Fahima Mohideen, a third-year graduate student in RU-N's Department of Psychology, recently won a prestigious grant from the Society for the Psychological Study of Social Issues (SPSSI) to examine motivations for social action in her native India.
Mohideen is one of four recipients of SPSSI’s 2021 Global South Grants, which support scientific research by doctoral students on social issues in the Global South and Majority World settings such as Africa, Latin America, Asia, and southern and eastern Europe. The other three recipients this round are female scholars from the University of Bristol (U.K.), Turkey’s Ministry of Education, and the University of Talca, in Chile.
“Graduate students commonly struggle with imposter syndrome, more so for women, people of color and those from minoritized communities,” said Mohideen, who as an international student is ineligible for many fellowships and funding opportunities. “Winning this award felt reassuring, that my work here has potential and matters.”
Mohideen, who arrived at RU-N in 2019, has long been interested in the intersection of social and positive psychology, focusing on well-being and positive outcomes in individual and social contexts, especially those of understudied populations. Her current work explores the social mobility among first-generation college students, and the role of meaning in life and well-being in collective action.
At RU-N Mohideen has been working in the Well-being Lab of Professor Samantha Heintzelman, a personality and social psychologist who studies the experience of meaning in life and subjective well-being, and in 2020 she won the Psychology department’s Teaching Assistant of the Year award.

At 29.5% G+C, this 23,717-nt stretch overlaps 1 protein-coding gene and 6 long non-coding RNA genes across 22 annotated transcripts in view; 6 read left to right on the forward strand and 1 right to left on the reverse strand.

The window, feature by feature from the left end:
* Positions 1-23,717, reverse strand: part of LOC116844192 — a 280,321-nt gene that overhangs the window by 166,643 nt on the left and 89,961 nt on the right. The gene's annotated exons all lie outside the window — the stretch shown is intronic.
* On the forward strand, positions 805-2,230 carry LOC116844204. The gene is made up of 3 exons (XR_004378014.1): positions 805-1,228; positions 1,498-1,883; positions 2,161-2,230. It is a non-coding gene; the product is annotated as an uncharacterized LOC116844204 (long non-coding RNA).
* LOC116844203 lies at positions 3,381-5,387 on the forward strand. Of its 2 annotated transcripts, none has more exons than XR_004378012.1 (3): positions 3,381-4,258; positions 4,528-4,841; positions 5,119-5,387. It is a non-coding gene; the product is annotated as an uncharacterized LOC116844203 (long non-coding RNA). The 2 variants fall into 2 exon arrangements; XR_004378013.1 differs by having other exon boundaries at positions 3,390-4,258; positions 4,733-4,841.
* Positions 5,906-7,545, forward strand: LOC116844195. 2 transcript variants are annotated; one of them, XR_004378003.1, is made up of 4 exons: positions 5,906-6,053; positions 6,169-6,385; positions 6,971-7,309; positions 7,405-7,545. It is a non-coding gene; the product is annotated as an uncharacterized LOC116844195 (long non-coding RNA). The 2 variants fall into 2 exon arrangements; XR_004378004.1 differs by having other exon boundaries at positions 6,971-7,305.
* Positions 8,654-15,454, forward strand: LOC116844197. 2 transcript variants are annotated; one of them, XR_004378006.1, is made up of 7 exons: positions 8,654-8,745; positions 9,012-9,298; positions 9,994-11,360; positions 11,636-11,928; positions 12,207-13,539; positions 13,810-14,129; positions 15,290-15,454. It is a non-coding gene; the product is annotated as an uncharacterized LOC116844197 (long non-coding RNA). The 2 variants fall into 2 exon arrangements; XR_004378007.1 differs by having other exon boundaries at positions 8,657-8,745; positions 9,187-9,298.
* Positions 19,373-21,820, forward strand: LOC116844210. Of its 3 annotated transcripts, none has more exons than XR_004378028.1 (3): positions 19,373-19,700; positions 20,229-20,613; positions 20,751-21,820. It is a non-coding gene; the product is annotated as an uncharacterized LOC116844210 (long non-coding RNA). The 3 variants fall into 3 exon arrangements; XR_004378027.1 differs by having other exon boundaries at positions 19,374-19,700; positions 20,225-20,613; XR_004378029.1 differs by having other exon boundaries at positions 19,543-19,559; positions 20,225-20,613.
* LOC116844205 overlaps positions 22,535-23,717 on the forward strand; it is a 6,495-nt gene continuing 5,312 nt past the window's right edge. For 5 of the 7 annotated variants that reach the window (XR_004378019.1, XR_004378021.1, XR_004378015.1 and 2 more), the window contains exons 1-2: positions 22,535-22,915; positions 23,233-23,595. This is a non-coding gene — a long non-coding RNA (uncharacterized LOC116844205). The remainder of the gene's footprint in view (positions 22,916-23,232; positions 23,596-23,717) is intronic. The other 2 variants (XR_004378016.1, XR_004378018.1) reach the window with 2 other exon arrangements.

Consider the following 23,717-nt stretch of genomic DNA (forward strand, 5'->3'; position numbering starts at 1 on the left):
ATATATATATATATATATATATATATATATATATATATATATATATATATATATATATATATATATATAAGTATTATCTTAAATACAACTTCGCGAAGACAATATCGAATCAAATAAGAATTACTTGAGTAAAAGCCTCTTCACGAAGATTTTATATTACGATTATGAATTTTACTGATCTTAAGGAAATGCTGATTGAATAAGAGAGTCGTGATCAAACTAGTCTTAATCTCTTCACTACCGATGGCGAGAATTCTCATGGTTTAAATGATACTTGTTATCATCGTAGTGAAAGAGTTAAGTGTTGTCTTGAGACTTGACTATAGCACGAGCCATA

My central question is whether happiness and concern for societal problems predicts social action in the context of ongoing socio-political unrest in India.
Prior to coming to RU-N, Fahima worked at Christ University, India, on a research project aimed at developing a positive schooling intervention for middle school students. She received an M.S. in Applied Psychology from Pondicherry University, India, where she conducted research on caste-based microaggressions among college students.
Mohideen’s current SPSSI-funded research, which will take place over the next year, aims to understand the relationship between happiness and engagement in social action in India. She says that social action plays a critical role in creating societal change and progressive societies, but there is little work examining how these actions relate to our well-being, especially in cross cultural contexts.
“My central question is whether happiness and concern for societal problems predicts social action in the context of ongoing socio-political unrest in India,” said Mohideen. “I think this work is timely given the recent spate of social movements in India, in response to discriminatory citizenship laws and controversial farm legislation. It’s part of a new line of work that I'm pursuing to further our scientific understanding of social action and well-being.”
SPSSI is an ideal partner to support Mohideen’s work.
An affiliated organization of the American Psychological Association, it was formed during the Great Depression to bring together a national group of socially minded psychologists to address social and economic issues. Based in Washington, D.C., the group publishes scholarly journals, books, newsletters and a blog; awards grants, honors and fellowships; puts forth policy papers and proposals based on member research; holds conferences; and offers resources for teachers and professors.
“I am grateful for SPSSI’s support and very happy that the group recognizes the need to diversify psychological research and support work being conducted within Global South populations,” said Mohideen.